Desired behaviour of "ifconfig -alias"

JoaoBR joao at
Tue Feb 13 08:52:39 UTC 2007

On Tuesday 13 February 2007 04:57, Oliver Fromme wrote:
> Kevin Way wrote:
>  > Oliver Fromme wrote:
>  > > But you called it "confusing".  That's just your personal
>  > > perception.  It doesn't mean it is confusing to everybody.
>  > >  
>  > If asked what -alias does, would you really reply "it removes the
>  > primary IP,
>  > while leaving the alias?"  Be honest here.
> No, I wouldn't answer that, because there is no such thing
> as a primary IP.  All IPs on an interface are equal.  The
> term alias exists only for historical reasons, and it's
> clearly becoming obsolete.

my dear friend I really do not know why you insist on writing this again and 
again. Firstable it is wrong what you say. IP Aliasing is a correct and 
perfect term, used since it is possible to set more then one IP and people 
use it all over the world, in simple networks and specially in hosting 
environments. So it probably never will become obsolete because firstable it 
is THE word in use everywhere, it is grammatically correct and it is easy to 

It does not exist for historical reasons. It is part of IP history and an 
important one, exist because it is in use and so it will stay with us - in 
all OSs ... and almost all languages it is understood as it is - perfectly by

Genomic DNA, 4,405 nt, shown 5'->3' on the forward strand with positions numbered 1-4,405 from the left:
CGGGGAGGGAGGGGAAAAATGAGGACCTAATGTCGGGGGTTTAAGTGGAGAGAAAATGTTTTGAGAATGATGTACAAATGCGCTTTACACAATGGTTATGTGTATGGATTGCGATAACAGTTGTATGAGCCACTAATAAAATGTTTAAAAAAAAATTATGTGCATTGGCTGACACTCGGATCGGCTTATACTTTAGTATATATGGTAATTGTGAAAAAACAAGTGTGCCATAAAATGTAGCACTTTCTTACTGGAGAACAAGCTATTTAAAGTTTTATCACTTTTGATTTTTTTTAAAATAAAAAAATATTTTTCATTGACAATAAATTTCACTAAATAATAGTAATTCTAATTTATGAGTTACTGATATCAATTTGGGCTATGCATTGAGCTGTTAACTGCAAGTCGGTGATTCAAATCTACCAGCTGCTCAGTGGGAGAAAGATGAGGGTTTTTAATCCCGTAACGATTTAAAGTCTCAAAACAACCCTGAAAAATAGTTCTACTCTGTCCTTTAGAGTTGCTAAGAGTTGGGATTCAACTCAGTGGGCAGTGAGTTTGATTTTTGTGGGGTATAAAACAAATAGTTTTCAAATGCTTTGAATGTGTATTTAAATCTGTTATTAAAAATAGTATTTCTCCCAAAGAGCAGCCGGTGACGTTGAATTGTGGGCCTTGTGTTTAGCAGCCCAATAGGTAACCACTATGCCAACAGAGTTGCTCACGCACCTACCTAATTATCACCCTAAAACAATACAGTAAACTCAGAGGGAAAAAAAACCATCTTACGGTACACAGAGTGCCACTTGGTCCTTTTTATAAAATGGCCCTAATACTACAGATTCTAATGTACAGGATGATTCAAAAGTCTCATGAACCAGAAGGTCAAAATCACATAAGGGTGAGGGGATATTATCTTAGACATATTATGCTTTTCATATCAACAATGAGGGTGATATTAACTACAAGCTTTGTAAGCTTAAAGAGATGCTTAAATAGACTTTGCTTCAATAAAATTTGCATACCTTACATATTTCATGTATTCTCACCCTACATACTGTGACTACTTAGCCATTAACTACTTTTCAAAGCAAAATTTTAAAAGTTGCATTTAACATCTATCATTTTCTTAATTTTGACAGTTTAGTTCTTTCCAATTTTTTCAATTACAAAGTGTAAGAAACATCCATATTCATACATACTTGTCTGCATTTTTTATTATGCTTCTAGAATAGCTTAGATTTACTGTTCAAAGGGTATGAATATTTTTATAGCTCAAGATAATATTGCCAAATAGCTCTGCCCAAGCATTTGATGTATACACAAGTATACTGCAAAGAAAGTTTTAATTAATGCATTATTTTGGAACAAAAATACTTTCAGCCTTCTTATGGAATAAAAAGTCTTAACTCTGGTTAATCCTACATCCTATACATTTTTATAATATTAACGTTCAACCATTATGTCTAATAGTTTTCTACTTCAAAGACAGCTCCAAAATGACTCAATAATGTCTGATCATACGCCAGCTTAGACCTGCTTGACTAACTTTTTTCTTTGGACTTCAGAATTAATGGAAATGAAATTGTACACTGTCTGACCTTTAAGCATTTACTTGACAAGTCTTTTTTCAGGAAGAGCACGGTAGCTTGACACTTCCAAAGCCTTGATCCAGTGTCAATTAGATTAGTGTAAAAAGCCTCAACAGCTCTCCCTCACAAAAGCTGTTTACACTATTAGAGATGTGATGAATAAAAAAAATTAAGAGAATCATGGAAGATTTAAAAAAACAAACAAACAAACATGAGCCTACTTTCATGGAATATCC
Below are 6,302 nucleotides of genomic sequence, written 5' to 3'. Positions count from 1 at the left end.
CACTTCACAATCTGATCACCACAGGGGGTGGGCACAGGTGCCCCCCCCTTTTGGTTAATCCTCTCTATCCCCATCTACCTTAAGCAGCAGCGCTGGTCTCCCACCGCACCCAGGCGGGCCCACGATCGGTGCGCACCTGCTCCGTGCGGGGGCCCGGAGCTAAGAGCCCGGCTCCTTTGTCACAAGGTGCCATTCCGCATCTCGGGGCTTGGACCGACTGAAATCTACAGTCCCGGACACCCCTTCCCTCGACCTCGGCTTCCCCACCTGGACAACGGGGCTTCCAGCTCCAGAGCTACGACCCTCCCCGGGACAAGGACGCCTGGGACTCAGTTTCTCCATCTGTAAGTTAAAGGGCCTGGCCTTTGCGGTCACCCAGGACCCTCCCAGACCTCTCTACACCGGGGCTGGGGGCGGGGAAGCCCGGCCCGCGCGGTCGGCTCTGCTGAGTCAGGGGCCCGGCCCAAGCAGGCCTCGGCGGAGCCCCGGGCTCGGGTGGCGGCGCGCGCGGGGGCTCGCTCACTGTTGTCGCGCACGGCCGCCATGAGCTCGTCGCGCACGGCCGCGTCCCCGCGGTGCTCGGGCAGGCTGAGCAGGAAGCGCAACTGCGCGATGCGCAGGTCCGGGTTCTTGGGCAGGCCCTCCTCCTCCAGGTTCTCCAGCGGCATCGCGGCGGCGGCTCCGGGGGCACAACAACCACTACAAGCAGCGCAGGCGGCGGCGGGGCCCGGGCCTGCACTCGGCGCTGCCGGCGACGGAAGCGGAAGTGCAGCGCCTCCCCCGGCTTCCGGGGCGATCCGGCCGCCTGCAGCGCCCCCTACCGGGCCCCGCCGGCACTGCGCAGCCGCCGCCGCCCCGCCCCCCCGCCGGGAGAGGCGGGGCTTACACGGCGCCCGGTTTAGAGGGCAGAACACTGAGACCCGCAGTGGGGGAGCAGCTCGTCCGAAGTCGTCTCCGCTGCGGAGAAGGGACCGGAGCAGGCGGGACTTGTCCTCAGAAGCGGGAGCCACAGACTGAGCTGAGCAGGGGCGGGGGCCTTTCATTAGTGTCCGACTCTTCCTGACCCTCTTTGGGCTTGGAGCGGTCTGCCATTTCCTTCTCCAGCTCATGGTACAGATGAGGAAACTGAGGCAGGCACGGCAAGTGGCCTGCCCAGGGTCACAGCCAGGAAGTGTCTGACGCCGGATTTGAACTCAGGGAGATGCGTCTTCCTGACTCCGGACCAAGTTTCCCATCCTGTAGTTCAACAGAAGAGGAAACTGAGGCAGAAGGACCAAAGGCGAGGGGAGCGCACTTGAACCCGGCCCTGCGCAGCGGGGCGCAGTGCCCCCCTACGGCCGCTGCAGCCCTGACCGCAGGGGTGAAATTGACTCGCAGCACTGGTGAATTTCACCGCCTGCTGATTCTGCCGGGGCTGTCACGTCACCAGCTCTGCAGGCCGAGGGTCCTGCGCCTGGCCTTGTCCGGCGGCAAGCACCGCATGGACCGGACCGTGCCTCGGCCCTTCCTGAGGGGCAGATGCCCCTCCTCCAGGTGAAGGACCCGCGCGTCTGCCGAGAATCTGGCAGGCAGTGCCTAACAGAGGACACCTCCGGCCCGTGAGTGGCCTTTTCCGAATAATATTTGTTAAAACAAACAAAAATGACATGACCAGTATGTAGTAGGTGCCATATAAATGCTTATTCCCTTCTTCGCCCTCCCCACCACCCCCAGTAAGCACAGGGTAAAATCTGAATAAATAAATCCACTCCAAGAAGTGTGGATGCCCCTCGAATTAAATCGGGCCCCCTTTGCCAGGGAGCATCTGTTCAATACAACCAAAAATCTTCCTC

The only correct thing you say here is that all IPs are equal - and - nobody 
EVER said something different.

Aliasing does not say anything about priority of the Ip it is simply related 
to the time the interface was set with the IP so the first IP is the one 
which was set first and the first alias is the one which was set after.

So by common sense alias describes an additional IP address which was add to 
an already existent address. Otherwise it would not be an alias. 

This understanding, which is completely correct, makes it wrong that "ifconfig 
nic -alias" removes an IP address which is unique on this interface. At least 
when done without warning. 

And also makes it wrong to remove the IP which was set first on this interface 
since it is not an alias by common understanding even if it is equal in 
technical functions.

Then, at the end it is perfectly ok when people say primary address because it 
might be for them THE address of THEIR machine. This is manner of speaking 
and they are probably fully aware of that the other IPs are equal. 

And so this must be bethought, you can not run against common sense even if 
there might be something not exactly expressed. By all respect, you are 
running against the wall here.



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